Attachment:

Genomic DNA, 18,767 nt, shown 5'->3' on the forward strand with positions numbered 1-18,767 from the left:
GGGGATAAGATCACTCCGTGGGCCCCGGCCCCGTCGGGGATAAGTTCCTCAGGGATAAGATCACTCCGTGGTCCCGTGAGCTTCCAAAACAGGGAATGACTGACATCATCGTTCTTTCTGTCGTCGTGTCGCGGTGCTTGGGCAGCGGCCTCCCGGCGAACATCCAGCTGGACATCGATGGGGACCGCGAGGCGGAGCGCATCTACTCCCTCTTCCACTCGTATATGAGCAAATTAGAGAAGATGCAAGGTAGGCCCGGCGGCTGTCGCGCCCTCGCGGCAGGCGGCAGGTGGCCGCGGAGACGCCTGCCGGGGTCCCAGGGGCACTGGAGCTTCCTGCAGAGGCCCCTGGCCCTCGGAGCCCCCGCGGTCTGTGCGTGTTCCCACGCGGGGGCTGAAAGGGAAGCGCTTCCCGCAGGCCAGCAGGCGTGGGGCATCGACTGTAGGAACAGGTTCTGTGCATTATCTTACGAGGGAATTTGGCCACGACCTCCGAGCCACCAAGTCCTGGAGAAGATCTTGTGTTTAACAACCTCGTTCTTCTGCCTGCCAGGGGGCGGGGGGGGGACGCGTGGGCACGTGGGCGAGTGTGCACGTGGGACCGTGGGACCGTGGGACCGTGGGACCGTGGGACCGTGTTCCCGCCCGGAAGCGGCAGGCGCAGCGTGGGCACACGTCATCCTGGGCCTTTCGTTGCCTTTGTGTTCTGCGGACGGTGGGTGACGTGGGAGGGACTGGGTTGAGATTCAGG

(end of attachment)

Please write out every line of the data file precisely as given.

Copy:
Genomic DNA, 18,767 nt, shown 5'->3' on the forward strand with positions numbered 1-18,767 from the left:
GGGGATAAGATCACTCCGTGGGCCCCGGCCCCGTCGGGGATAAGTTCCTCAGGGATAAGATCACTCCGTGGTCCCGTGAGCTTCCAAAACAGGGAATGACTGACATCATCGTTCTTTCTGTCGTCGTGTCGCGGTGCTTGGGCAGCGGCCTCCCGGCGAACATCCAGCTGGACATCGATGGGGACCGCGAGGCGGAGCGCATCTACTCCCTCTTCCACTCGTATATGAGCAAATTAGAGAAGATGCAAGGTAGGCCCGGCGGCTGTCGCGCCCTCGCGGCAGGCGGCAGGTGGCCGCGGAGACGCCTGCCGGGGTCCCAGGGGCACTGGAGCTTCCTGCAGAGGCCCCTGGCCCTCGGAGCCCCCGCGGTCTGTGCGTGTTCCCACGCGGGGGCTGAAAGGGAAGCGCTTCCCGCAGGCCAGCAGGCGTGGGGCATCGACTGTAGGAACAGGTTCTGTGCATTATCTTACGAGGGAATTTGGCCACGACCTCCGAGCCACCAAGTCCTGGAGAAGATCTTGTGTTTAACAACCTCGTTCTTCTGCCTGCCAGGGGGCGGGGGGGGGACGCGTGGGCACGTGGGCGAGTGTGCACGTGGGACCGTGGGACCGTGGGACCGTGGGACCGTGGGACCGTGTTCCCGCCCGGAAGCGGCAGGCGCAGCGTGGGCACACGTCATCCTGGGCCTTTCGTTGCCTTTGTGTTCTGCGGACGGTGGGTGACGTGGGAGGGACTGGGTTGAGATTCAGG